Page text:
Whatever reluctance I may feel to oppose men whose ideas are at bottom my own, I cannot accept such dialectics. “La Reforme,” in believing that it could reconcile everything by a distinction more grammatical than real, has made use, without suspecting it, of the golden mean, — that is, of the worst sort of diplomacy. Its argument is exactly the same as that of M. Rossi in regard to the division of labor: it consists in setting competition and morality against each other, in order to limit them by each other, as M. Rossi pretended to arrest and restrict economic inductions by morality, cutting here, lopping there, to suit the need and the occasion. I have refuted M. Rossi by asking him this simple question: How can science be in disagreement with itself, the science of wealth with the science of duty? Likewise I ask the communists: How can a principle whose development is clearly useful be at the same time pernicious?

They say: emulation is not competition. I note, in the first place, that this pretended distinction bears only on the divergent effects of the principle, which leads one to suppose that there were two principles which had been confounded. Emulation is nothing but competition itself; and, since they have thrown themselves into abstractions, I willingly plunge in also. There is no emulation without an object, just as there is no passional initiative without an object; and as the object of every passion is necessarily analogous to the passion itself, — woman to the lover, power to the ambitious, gold to the miser, a crown to the poet, — so the object of industrial emulation is necessarily profit.

No, rejoins the communist, the laborer’s object of emulation should be general utility, fraternity, love.

But society itself, since, instead of stopping at the individual man, who is in question at this moment, they wish to attend only to the collective man, — society, I say, labors only with a view to wealth; comfort, happiness, is its only object. Why, then, should that which is true of society not be true of the individual also, since, after all, society is man and entire humanity lives in each man? Why substitute for the immediate object of emulation, which in industry is personal welfare, that far-away and almost metaphysical motive called general welfare, especially when the latter is nothing without the former and can result only from the former?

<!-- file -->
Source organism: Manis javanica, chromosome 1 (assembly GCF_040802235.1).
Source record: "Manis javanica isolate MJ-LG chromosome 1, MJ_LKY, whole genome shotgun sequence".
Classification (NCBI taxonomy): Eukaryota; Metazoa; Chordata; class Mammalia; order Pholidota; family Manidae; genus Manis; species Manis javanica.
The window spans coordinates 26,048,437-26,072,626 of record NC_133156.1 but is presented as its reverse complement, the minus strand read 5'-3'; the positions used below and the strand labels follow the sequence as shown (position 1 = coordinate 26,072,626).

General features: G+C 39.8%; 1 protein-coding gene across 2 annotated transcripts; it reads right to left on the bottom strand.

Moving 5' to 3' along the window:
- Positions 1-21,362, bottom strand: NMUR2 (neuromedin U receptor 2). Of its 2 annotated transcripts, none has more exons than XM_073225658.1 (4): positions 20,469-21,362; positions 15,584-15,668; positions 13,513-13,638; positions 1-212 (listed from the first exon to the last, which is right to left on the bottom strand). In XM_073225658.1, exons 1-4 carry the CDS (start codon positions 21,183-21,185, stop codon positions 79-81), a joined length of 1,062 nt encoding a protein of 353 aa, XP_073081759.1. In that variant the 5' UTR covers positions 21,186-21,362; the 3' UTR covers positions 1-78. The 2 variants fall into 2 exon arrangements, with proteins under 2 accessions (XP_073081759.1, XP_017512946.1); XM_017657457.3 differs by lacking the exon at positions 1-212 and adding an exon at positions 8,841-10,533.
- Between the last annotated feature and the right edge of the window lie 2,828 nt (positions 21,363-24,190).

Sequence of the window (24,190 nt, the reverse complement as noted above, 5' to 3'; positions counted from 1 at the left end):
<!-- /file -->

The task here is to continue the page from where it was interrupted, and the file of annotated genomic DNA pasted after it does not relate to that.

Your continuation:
Communists, in general, build up a strange illusion: fanatics on the subject of power, they expect to secure through a central force, and in the special case in question, through collective wealth, by a sort of reversion, the welfare of the laborer who has created this wealth: as if the individual came into existence after society, instead of society after the individual. For that matter, this is not the only case in which we shall see the socialists unconsciously dominated by the traditions of the regime against which they protest.

But what need of insisting? From the moment that the communist changes the name of things, vera rerum vocabala, he tacitly admits his powerlessness, and puts himself out of the question. That is why my sole reply to him shall be: In denying competition, you abandon the thesis; henceforth you have no place in the discussion. .. spare us your moralities.

Competition is necessary to the constitution of value, — that is, to the very principle of distribution, and consequently to the advent of equality. As long as a product is supplied only by a single manufacturer, its real value remains a mystery, either through the producer’s misrepresentation or through his neglect or inability to reduce the cost of production to its extreme limit. Thus the privilege of production is a real loss to society, and publicity of industry, like competition between laborers, a necessity. All the utopias ever imagined or imaginable cannot escape this law.